On the wireless side, the standard has added examples of technologies that can help with wireless security: “methods that may be used in the process [or wireless ‘scanning’] include but are not limited to wireless network scans, physical/logical inspections of system components and infrastructure, network access control (NAC), or wireless IDS/IPS.”  Unfortunately, I predict that many organizations will choose the lowest and the least effective methods mentioned above – wireline discovery of rogue access points.

It is interesting how a small, seemingly insignificant, change may cause a lot of good. I predict that separating internal vulnerability scanning into a separate requirement will do just that. A new 11.2.1 states: “Perform quarterly internal vulnerability scans.”  It used to be rolled into 11.2 and separation is a good idea: internal scanning was completely ignored by many merchants, sadly. And now this requirement got its own number and would be easier to track. Same thing happened to scanning after changes (a new 11.2.3) which is just as good. Finally, ‘rescan internal until fixed’ is a useful reminder for merchants who sometimes just scan for scanning’s sake.

Another change concerns the risk management process: “Includes an annual process that identifies threats, and vulnerabilities, and results in a formal risk assessment. (Examples of risk assessment methodologies include but are not limited to OCTAVE, ISO 27005 and NIST SP 800-30.)”  Indeed, adding specific examples to Requirement 12.1.2 as well as a testing procedure is handy. We just don’t need people creating their own silly “risk” “assessment” methods…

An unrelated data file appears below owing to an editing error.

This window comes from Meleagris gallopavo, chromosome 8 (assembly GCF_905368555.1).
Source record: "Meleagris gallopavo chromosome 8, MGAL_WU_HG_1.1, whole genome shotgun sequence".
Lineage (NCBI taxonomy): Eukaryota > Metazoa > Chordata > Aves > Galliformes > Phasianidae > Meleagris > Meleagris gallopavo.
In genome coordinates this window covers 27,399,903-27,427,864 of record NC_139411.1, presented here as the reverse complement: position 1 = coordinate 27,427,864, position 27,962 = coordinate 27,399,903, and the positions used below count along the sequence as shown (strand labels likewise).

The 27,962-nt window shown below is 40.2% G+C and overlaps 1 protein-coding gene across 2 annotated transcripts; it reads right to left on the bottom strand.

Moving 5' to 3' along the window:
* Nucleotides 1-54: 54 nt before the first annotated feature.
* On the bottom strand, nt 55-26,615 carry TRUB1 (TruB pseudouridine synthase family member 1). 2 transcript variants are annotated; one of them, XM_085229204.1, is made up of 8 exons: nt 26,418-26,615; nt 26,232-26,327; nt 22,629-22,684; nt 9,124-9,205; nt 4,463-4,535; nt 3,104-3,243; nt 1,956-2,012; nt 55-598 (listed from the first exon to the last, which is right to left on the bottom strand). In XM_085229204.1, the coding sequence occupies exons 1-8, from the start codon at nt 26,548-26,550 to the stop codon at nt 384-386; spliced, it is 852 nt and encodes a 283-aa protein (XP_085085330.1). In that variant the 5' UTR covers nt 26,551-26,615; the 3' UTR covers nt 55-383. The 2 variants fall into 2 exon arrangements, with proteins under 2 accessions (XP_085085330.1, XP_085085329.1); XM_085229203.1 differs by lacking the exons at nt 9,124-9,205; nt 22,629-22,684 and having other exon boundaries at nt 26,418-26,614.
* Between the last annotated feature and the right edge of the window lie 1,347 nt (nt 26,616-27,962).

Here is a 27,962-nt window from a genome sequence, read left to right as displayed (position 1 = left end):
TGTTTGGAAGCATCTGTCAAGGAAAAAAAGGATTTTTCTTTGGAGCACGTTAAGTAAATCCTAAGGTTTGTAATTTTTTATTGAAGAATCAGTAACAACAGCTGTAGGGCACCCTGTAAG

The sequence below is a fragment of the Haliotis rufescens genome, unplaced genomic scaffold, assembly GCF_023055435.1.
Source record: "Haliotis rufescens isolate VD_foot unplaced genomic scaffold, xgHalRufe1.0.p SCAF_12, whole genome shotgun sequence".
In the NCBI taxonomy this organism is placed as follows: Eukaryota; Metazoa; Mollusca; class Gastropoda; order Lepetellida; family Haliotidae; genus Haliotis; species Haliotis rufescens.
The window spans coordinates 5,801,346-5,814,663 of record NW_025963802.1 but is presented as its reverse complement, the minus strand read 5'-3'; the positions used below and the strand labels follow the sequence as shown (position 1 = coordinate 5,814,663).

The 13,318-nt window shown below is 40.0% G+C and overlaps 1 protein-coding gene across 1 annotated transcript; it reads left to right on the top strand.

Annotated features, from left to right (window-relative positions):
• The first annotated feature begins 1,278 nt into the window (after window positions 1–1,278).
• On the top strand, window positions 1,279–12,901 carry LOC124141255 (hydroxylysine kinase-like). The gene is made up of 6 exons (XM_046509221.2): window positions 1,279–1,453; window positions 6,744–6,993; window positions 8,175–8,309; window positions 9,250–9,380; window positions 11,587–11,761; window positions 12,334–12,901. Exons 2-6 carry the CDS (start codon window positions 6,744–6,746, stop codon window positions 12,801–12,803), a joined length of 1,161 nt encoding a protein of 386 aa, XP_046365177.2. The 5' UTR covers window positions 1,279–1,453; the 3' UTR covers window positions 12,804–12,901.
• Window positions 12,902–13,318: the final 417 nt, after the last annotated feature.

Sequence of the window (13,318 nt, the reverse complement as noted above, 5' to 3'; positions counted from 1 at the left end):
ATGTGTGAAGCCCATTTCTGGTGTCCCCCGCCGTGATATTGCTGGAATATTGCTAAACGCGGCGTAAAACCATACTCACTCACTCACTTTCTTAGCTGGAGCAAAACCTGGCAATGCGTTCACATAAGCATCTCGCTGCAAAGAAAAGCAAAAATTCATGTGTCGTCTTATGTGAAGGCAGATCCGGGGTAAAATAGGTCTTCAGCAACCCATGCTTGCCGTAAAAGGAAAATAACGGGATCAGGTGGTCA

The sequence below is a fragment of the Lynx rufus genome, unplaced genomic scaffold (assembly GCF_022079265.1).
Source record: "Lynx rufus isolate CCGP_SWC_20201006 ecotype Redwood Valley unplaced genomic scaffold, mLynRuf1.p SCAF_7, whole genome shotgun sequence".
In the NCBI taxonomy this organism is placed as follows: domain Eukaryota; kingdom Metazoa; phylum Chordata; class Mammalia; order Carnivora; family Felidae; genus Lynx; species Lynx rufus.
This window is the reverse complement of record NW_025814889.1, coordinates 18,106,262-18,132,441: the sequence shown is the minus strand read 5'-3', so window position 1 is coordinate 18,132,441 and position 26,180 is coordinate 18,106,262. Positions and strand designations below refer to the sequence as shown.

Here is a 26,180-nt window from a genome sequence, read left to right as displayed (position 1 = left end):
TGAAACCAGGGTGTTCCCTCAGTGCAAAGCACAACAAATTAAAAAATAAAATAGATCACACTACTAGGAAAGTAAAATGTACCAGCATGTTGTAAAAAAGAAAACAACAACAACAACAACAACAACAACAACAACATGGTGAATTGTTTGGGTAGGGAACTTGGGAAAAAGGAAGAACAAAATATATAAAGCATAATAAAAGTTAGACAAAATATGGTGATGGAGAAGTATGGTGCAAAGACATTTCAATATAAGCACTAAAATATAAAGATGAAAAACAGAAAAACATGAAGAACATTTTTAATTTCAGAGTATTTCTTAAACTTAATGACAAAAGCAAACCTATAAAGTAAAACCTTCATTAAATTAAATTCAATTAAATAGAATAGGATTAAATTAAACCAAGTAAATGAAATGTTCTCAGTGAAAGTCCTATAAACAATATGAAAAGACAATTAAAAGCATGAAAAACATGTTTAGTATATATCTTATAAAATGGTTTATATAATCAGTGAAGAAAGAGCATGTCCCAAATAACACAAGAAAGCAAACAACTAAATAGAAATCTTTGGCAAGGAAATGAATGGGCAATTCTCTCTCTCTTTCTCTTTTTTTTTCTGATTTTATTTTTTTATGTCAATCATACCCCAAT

Another additional clarification concerns IDS and IPS deployment: “Use intrusion-detection systems, and/or intrusion-prevention systems to monitor all traffic at the perimeter of the cardholder data environment as well as at critical points inside of the cardholder data environment, and alert personnel to suspected compromises.” This made 11.4 more palatable to merchants and easier to validate since it used to just say “use IDS/IPS.”

So, is PCI DSS perfect now? Well, we know better than that – no external standard can ever make anybody secure or even “as secure as they need.” Still, PCI now sports many small but useful changes that will help merchants protect the cardholder data. This version has a potential of surviving unscathed for three years, as per the council’s new lifecycle.


Dr. Anton Chuvakin (http://www.chuvakin.org/) is a recognized security expert in the field of log management and PCI DSS compliance.  He is an author of books "Security Warrior" and "PCI Compliance" and a contributor to "Know Your Enemy II", "Information Security Management Handbook"; he is now working on a book about computer logs.  Anton has published dozens of papers on log management, correlation, data analysis, PCI DSS, security management (see list http://www.info-secure.org/) . His blog http://www.securitywarrior.org/ is one of the most popular in the industry.

In addition, Anton teaches classes (including his own SANS class on log management) and presents at many security conferences across the world; he recently addressed audiences in United States, UK, Singapore, Spain, Russia and other countries.  He works on emerging security standards and serves on the advisory boards of several security start-ups.

Currently, Anton is running his security consulting practice http://www.securitywarriorconsulting.com/, focusing on logging and PCI DSS compliance for security vendors and Fortune 500 organizations.  Dr. Anton Chuvakin was formerly a Director of PCI Compliance Solutions at Qualys. Previously, Anton worked at LogLogic as a Chief Logging Evangelist, tasked with educating the world about the importance of logging for security, compliance and operations. Before LogLogic, Anton was employed by a security vendor in a strategic product management role. Anton earned his Ph.D. degree from Stony Brook University.